Healthy Aging

A Kiosk for Living Well Could Be Heading Your Way

We all want to stay healthy—but motivation’s in short supply, and anyway, how many of us really know how to prevent or effectively manage the chronic diseases that can challenge us as we get older?

That’s the reasoning behind the Kiosks for Living Well. An initiative of Greater Lynn Senior Services in Massachusetts, the Kiosks let older residents get health-related supports and activities in places where many seniors gather, like libraries, housing complexes and senior centers. And because they’re in social spaces, the kiosks also become social magnets.

Currently the Kiosks operate on the North Shore area of Massachusetts, north of Boston, but the program is on the verge of going national as more and more people learn about the benefits of both technology and face-to-face contact.

Games for Health

The Kiosks offer people the chance to stop by and use large touch-screen programs that make it easy to find health information and manage health issues, along with a slew of virtual experiences—cycling and airplane piloting among them. They also offer Skype for connecting to friends and family, and games like trivia and karaoke, along with memory and coordination games, music and art therapy and a Memory Café that includes hundreds of digital activities designed to help people with dementia.

Kiosks for Living Well don’t replace health centers or the expertise there, but they are staffed by trained advisors and specialists—nurses, community health workers, social workers, kinesiologists and others who provide a mix of health counseling and referrals, monitoring and inspiration, all one-on-one. The friendly environment and entertaining activities make it easier for people to share information with the health specialists and build ongoing relationships with them.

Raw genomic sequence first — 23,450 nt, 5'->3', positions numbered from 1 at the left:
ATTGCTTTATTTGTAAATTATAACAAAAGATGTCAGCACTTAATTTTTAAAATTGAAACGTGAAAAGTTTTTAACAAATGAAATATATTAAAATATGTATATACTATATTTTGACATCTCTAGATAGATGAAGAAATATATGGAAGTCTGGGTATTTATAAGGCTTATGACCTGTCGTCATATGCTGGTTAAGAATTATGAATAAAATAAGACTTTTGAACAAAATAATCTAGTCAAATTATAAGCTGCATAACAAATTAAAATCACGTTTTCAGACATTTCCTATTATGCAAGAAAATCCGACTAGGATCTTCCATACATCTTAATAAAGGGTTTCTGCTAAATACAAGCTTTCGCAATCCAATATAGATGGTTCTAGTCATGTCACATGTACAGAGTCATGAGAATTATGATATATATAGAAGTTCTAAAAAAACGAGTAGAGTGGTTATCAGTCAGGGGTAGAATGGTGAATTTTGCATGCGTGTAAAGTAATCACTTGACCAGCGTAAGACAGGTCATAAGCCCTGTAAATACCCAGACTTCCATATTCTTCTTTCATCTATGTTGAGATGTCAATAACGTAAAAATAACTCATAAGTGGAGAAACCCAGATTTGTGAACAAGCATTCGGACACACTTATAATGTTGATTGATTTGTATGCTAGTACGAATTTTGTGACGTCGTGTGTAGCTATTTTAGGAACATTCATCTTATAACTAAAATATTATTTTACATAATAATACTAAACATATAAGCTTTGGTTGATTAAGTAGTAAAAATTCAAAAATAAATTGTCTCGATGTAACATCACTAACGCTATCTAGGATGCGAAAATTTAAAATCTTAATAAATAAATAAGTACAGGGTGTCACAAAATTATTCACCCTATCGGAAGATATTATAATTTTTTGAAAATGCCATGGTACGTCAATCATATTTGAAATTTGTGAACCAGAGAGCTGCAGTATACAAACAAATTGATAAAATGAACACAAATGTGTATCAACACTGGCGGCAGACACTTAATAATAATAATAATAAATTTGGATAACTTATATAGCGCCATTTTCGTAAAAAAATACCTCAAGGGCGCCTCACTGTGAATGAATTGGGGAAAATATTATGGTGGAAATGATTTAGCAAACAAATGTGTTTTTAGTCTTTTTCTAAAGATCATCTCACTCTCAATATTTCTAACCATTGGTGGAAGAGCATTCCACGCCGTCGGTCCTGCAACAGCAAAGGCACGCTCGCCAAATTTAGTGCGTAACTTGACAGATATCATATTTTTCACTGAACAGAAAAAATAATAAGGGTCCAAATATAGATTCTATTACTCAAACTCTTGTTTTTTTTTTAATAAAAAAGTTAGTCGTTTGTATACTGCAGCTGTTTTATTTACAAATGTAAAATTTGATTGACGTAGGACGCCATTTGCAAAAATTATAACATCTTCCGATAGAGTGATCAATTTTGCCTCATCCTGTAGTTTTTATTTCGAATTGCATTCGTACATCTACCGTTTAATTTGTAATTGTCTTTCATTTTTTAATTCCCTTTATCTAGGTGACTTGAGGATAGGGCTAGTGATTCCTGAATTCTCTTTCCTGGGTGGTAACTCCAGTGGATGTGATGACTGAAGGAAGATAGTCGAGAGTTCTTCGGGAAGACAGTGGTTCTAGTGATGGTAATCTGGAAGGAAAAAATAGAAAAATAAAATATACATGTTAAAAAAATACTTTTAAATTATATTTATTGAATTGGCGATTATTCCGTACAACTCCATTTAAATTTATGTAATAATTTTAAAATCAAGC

Valerie Callahan, Director of Planning at GLSS, tells a story about Jack, a World War II veteran who came to the Kiosk, attracted by the virtual flight program with WWII backdrops.

While “flying” his planes (and crashing), he told the counselor about some issues he was having with vision, coordination and mobility.

“The advisor referred him to the Move Safe Counselor, who gave him an assessment and some exercises. She convinced him to use a cane and get new glasses. Jack also opted in to the chair Tai Chi class and got his BP checked,” Callahan says.

Jack is feeling better now. And he’s one of the top pilots on the virtual leaderboard.

Fred, a Kiosk regular, times himself every week on the virtual bike program, tracking his progress and usually breaking his personal best. “I have arthritis kicking in right about here, and my doctor thinks it would be good to go on that bike and straighten it all out,” he says.

Sometimes we forget that our bodies are more than machines—they’re systems, and everything, from stress about housing to how connected we are with other people can affect our health. The Kiosks provide opportunities for visitors to monitor their health, track their progress and see how changes they make in their lives produces results in everything from blood pressure to memory and general fitness. It’s a great motivator to keep building a healthy lifestyle—especially when there’s a goal.

“I’d like to get back on the golf course and play, and break 90,” Don, another Kiosk regular, says. He used to have a +2 handicap; now he’s seeing progress as he works toward his goal. “I want to be able to get back out and play and have some fun.”

Visit The Kiosks for Living Well website

Photo: Courtesy Greater Lynn Senior Services


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